Facebook’s brief image outage earlier this week exposed the general public to just how bad accessibility really is in our modern visual-first social Web. While governments and the technology community are investing heavily in AI bias, they care little about accessibility bias.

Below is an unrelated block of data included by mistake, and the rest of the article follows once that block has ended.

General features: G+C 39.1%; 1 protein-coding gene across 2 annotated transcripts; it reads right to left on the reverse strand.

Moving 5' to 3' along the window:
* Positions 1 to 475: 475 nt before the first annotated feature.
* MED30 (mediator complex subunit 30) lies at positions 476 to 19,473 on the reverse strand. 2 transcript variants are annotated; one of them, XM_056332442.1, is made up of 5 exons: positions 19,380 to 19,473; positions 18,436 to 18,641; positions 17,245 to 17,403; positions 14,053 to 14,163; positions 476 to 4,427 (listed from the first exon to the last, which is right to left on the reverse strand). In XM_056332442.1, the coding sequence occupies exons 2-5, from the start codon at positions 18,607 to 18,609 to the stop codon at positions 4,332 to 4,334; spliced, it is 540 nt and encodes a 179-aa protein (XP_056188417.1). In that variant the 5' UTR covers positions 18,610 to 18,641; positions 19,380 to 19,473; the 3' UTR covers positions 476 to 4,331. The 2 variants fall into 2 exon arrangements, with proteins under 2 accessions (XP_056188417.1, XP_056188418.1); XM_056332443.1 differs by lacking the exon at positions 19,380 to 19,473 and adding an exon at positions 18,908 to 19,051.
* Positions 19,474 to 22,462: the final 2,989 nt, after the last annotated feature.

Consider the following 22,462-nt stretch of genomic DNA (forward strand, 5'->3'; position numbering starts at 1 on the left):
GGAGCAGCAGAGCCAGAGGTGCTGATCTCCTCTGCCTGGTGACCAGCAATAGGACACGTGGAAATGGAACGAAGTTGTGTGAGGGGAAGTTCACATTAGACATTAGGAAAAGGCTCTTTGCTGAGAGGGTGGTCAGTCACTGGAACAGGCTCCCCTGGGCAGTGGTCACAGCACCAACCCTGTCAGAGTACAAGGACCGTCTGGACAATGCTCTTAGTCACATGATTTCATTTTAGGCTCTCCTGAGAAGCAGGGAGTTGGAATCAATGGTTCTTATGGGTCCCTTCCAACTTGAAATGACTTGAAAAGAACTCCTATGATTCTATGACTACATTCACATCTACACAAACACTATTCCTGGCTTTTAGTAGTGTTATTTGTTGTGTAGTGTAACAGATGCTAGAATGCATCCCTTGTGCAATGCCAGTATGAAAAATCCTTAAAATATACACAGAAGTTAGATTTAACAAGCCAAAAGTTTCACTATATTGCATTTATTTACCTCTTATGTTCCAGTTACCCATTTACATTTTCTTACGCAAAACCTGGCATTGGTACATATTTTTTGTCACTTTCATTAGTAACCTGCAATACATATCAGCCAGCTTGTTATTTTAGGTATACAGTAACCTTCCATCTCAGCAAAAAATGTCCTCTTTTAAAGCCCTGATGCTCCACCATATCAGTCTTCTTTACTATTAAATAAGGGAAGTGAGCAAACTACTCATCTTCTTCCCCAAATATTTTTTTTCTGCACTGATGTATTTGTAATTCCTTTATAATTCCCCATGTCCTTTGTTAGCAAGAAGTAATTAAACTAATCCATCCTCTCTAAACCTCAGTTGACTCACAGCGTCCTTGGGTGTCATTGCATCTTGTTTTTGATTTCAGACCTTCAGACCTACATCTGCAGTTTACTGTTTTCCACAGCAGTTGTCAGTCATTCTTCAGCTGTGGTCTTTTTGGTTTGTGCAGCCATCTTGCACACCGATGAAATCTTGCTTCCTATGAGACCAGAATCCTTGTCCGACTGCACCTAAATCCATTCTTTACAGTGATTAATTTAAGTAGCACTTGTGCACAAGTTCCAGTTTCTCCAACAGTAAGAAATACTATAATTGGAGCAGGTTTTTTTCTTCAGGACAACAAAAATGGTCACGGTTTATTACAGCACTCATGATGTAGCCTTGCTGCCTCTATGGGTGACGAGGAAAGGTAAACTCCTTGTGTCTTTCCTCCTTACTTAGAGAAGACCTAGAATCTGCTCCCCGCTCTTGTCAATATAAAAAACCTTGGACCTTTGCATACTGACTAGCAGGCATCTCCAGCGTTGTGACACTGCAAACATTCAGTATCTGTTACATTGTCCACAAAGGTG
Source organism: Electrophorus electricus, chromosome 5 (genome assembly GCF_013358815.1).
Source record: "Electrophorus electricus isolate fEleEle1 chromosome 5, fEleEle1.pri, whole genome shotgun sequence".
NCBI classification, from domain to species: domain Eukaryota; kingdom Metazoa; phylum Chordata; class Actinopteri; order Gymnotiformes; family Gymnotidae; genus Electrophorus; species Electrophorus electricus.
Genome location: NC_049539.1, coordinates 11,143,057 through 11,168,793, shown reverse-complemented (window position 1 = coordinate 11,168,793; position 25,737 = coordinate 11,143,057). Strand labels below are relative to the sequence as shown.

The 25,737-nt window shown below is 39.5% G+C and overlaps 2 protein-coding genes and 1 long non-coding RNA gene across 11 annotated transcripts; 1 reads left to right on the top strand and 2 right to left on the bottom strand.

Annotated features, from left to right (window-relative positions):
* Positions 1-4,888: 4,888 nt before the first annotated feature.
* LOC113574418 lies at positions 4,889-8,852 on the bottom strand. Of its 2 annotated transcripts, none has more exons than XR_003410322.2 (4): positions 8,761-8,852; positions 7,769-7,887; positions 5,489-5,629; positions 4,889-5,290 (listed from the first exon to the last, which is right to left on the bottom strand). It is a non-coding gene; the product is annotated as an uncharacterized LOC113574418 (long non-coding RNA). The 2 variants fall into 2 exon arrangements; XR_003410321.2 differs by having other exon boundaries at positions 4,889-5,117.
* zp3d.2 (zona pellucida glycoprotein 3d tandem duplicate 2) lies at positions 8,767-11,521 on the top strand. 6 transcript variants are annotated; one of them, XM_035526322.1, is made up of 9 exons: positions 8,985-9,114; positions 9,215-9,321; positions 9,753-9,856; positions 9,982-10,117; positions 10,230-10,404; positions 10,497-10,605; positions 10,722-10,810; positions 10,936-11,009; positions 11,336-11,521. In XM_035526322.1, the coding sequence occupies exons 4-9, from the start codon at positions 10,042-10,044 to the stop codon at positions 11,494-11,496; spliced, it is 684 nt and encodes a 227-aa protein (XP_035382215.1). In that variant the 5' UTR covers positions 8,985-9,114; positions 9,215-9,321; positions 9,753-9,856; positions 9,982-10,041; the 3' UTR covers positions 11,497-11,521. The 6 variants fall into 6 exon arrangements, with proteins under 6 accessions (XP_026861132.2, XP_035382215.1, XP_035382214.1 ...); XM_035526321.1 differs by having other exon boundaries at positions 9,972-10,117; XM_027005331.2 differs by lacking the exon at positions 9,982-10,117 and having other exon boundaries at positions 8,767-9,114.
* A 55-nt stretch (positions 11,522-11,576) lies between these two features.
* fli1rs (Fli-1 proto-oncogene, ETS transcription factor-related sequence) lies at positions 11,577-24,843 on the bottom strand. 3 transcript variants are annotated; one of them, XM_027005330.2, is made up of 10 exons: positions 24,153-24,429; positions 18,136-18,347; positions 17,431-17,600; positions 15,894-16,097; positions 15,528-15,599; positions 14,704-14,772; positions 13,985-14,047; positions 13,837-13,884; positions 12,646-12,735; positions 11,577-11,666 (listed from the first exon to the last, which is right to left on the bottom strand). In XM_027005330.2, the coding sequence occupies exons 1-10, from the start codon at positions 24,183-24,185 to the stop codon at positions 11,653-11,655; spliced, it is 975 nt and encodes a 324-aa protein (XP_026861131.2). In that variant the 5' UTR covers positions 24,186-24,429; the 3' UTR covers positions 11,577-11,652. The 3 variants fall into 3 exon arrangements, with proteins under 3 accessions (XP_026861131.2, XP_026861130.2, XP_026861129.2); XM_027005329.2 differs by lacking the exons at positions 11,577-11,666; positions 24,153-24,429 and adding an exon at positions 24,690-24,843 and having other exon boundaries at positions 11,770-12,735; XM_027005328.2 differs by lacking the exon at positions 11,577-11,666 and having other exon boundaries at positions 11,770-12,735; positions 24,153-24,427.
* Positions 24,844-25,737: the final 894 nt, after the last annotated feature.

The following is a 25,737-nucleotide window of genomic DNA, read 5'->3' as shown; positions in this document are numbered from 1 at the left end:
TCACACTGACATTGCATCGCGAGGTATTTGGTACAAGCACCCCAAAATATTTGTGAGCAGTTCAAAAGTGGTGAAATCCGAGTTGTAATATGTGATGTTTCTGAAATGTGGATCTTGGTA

I don’t use Facebook very much these days, so I heard about the media outage from the outside. And yes, while there have been improvements, and while I’m not placing blame on Facebook’s accessibility team, the accessibility isn’t great even when the AI so-called alt text functionality is working. The best alt text is text which exposes the context of the image being described, and this is down to content creators. This incident is a prime example of why accessibility advocates and consumer organizations should not be using Facebook as their primary distribution platform. If you must use something like Facebook, then you have a responsibility to make the content you host there as accessible as you can by learning how to add alternative text to your images and, (if you’re using Facebook Live), to transcribe that content and host those transcriptions somewhere else until you can make arrangements to use either a different third-party platform or your own platform, otherwise known as your own website.